In another surprise win, Juliette Binoche (with her first nomination) won the Best Supporting Actress Oscar - she was the only nominated actor or actress in The English Patient to win the Oscar - for her performance as Hana, the fragile, good-hearted, and sympathetic Canadian nurse who cares for the dying, burn victim WWII patient (Ralph Fiennes).

The four other Best Supporting Actress nominees were:

  • Joan Allen (with her second nomination) as a prim Puritan wife named Elizabeth Proctor who is a wrongly-accused witch in a film version of Arthur Miller's 1953 stage play The Crucible (with two nominations and no wins), about late 17th century witchcraft hunts and trials by director Nicholas Hytner
  • the acknowledged and favored nominee - Lauren Bacall (with her first nomination) as Streisand's vain and narcissistic mother and faded glamour queen Rose in producer/star/director Barbra Streisand's romantic comedy The Mirror Has Two Faces (with two nominations and no wins)
  • Barbara Hershey (with her first nomination) as manipulative and opportunistic Madame Serena Merle who manages to steer co-star Nicole Kidman into a disastrous marriage in director Jane Campion's Portrait of a Lady (with two nominations and no wins)
  • Marianne Jean-Baptiste (in a lead role) as young Yuppie Londoner Hortense who seeks out her birth parents after the death of her adopted parents in Secrets & Lies. [Marianne Jean-Baptiste was the first black British actress to be nominated for an Oscar.]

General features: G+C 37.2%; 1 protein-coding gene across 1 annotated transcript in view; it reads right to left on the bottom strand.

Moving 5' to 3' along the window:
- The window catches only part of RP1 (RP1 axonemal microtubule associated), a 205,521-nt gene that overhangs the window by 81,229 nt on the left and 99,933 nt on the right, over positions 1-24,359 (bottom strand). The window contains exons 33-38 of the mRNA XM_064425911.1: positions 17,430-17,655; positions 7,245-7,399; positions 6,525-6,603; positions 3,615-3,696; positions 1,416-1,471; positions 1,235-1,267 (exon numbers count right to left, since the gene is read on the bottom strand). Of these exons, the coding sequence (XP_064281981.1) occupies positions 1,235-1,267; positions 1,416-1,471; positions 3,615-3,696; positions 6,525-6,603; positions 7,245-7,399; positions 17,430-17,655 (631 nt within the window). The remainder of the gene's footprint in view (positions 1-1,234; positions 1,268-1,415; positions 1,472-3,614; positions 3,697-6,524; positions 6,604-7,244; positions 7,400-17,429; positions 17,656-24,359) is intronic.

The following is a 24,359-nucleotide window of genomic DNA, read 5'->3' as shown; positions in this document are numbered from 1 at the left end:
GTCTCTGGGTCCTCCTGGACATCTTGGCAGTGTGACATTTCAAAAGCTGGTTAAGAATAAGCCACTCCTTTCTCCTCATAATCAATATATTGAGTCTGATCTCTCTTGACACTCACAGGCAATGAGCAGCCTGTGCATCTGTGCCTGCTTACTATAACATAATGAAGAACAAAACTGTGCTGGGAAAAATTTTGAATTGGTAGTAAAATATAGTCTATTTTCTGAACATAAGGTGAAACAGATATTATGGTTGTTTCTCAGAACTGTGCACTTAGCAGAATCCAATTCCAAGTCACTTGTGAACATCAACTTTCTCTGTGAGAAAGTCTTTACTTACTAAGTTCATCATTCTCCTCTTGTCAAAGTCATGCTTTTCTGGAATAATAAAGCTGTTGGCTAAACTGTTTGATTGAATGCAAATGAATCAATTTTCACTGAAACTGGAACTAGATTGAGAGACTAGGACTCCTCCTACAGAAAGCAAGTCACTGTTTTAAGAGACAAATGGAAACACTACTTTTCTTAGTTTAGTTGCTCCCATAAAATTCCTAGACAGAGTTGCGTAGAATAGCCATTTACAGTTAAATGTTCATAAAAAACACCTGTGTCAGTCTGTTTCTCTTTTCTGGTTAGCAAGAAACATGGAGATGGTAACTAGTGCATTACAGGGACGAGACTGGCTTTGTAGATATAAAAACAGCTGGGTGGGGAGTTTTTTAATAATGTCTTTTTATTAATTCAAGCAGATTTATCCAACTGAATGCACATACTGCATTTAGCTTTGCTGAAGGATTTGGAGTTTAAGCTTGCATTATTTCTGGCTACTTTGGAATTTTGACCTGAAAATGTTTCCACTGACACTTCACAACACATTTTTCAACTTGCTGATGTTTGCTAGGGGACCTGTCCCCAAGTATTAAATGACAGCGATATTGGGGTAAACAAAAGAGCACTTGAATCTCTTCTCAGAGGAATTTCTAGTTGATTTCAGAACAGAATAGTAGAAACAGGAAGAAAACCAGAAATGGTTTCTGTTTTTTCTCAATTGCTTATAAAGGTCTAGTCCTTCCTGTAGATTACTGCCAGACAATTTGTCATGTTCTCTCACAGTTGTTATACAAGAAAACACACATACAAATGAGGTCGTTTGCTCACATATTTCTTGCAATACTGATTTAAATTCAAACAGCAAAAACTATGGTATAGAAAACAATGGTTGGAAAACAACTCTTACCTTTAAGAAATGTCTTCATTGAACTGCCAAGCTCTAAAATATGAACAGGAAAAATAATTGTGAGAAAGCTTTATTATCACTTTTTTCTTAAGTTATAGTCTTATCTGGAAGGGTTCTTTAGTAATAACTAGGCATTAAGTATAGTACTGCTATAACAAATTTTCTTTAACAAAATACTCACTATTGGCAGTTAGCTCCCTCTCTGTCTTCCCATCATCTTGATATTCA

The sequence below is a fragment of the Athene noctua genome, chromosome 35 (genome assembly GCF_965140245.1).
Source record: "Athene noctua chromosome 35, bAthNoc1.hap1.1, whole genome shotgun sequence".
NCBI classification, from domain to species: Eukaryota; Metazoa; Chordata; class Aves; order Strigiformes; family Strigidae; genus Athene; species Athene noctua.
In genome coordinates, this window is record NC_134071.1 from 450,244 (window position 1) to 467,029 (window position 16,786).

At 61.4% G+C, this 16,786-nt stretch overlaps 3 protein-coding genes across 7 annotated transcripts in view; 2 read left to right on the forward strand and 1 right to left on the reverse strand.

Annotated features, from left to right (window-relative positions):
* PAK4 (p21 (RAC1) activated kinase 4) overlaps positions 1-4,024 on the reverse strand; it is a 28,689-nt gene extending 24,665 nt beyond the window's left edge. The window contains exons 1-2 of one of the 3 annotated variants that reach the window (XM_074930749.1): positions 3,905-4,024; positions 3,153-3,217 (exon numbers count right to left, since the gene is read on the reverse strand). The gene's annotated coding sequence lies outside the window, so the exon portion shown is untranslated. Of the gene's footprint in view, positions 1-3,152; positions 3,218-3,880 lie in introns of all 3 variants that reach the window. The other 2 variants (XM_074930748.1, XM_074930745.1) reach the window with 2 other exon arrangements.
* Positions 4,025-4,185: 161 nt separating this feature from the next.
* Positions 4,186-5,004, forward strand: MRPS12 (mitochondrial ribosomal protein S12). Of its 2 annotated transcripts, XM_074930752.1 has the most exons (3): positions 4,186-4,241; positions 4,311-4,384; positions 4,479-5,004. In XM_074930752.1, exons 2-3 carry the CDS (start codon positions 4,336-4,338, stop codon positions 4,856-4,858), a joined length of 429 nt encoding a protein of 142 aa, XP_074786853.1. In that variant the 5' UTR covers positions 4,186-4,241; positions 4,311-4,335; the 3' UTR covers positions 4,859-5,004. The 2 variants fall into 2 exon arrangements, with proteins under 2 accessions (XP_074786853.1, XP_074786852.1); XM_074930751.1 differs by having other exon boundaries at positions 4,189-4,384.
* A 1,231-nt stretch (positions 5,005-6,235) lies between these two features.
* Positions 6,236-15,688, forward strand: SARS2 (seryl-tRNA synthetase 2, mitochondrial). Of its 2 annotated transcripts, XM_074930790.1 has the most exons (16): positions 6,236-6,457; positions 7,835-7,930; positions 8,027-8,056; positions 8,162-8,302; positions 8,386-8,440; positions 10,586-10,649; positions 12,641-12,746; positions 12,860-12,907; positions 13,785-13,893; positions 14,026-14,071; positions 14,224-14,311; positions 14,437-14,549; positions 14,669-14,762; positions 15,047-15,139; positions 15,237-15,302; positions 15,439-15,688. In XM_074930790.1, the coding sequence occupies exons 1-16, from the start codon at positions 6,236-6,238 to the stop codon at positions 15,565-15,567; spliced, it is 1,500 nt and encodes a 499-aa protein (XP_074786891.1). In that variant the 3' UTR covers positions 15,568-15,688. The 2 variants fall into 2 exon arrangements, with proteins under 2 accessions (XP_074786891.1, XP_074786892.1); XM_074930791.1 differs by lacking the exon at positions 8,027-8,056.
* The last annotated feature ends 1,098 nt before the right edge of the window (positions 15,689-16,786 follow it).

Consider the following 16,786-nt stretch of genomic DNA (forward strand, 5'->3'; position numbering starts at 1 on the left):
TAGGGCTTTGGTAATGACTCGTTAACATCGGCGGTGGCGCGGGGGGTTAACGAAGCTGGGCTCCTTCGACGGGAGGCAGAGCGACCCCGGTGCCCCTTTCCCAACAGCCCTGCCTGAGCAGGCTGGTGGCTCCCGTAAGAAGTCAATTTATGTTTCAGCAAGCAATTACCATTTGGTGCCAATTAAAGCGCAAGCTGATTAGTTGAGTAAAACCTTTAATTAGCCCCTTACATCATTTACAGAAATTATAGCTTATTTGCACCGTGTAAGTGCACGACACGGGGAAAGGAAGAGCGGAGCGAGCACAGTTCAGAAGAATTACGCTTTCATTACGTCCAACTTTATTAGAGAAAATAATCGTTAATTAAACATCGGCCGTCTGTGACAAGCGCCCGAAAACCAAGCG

The Best Documentary this year was When We Were Kings, a chronicling of the 1974 world heavyweight championship bout ("Rumble in the Jungle") in Zaire between Muhammad Ali and George Forman.

Oscar Snubs and Omissions:

Black actor Eddie Murphy was denied a nomination for his role as shy, overweight professor Sherman Klump (and many others) in The Nutty Professor. In a comeback supporting role, Debbie Reynolds was neglected as Beatrice in Mother. Ron Shelton's sports romantic comedy Tin Cup with Kevin Costner and Renee Russo was completely unnominated, and Baz Luhrmann's William Shakespeare's Romeo + Juliet had only one nomination (unsuccessful) - Best Art Direction. One of the greatest nature documentaries ever made, MicroCosmos, was puzzlingly completely overlooked for Best Documentary, Best Editing and Best Cinematography (for its revolutionary lensing of microscopic point-of-view of insects.)